by Scott Eldredge
Sports writer

It just might be the most fondly remembered and universal playground sport, and it’s not just for kids on the playground anymore. Across the country, adults are reliving elementary school recess by joining kickball leagues.

Nashville's first and only GLBT kickball team, Toolbelts & Tiaras, won its first game last month on the predominantly straight playground and has already amassed a rowdy fan club in its first season of play, said team captain Christy Ikner.

“We have a lot of fun in general and so far the other teams seem to think we are a hoot,” Ikner said.  "Although I do see them out of the corner of their eyes trying to figure out who the straight one is and who is a toolbelt and who is a tiara.  It’s usually obvious by the ones who squeal when they kick.”

The games are organized by Nashville Sports Leagues, an organization devoted to providing adults with a sport and social outlet. Team member Keith Hinkle said the league has been very accepting of its only GLBT team.

“We approach it with a fun spirit, and we've been received warmly so far,” Hinkle said. “We're openly gay on the field cracking jokes amongst each other to the amusement of the other teams.  The referee jokes along with us.  It's a fun way to represent the GLBT community in the community at large.”

Ikner, a former softball player turned kickballer, said the team was formed on a moment's notice and but has grown into a solid competitive force.

“Like most things we get ourselves into, it was a drunken bar conversation about how hard softball was last year,” Ikner said. “So we decided that we were too old and lazy for all of that and that kickball sounded more like our speed.”

But that's not to say kickball isn't a challenging sport. Kickball rules and play are governed by the World Adult Kickball Association. Founded in Washington, D.C. in 1998, WAKA’s original mission statement is to “provide and promote the joy of kickball to those young at heart.”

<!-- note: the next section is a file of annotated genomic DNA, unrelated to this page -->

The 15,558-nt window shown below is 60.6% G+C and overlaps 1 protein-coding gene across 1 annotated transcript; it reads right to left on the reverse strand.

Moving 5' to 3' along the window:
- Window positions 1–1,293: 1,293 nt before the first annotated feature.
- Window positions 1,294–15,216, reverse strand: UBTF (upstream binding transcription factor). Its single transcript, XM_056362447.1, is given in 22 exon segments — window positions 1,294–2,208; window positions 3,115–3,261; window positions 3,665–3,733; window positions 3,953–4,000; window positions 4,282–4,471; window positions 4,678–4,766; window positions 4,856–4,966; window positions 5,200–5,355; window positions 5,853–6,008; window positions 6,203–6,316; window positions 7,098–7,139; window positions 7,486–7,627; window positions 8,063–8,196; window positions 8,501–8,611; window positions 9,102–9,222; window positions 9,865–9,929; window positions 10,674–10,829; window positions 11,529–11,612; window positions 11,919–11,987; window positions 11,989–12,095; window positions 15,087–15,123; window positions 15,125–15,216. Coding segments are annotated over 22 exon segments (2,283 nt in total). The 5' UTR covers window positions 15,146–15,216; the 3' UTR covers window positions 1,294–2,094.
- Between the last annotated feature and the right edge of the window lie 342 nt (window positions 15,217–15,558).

While kickball follows the same basic rules as slow pitch softball, Hinkle said different strategies are involved.

“Probably the only differences between this version and what you probably remember as a kid is that females are allowed to bunt... and, other than the kicker, only outfielders are allowed to kick the ball,” he said. There is also infield zone that is off limits to players in order to create distance between the kicker and players in the field.

Ikner said some of the team’s success so far can be attributed to its secret weapon.

“Since it is a co-ed team there has to be at least two girls in the outfield and the kicking order goes boy, girl, boy, girl,” Ikner says. “The only difference is that unlike the other teams, our strongest plays happen when the girls kick instead of the boys.  That is our strategy. Straighties don’t know that lesbians are better at sports than the gay boys.”

The NSL’s kickball league plays every Sunday at the Boys & Girls Clubs of Middle Tennesee, 67 Thompson Lane in Nashville. See their full schedule at nashvillesportsleagues.com.

This article has been republished from Out & About Nashville, and was part of a series of first-person pieces written by the late Bobbi Williams.

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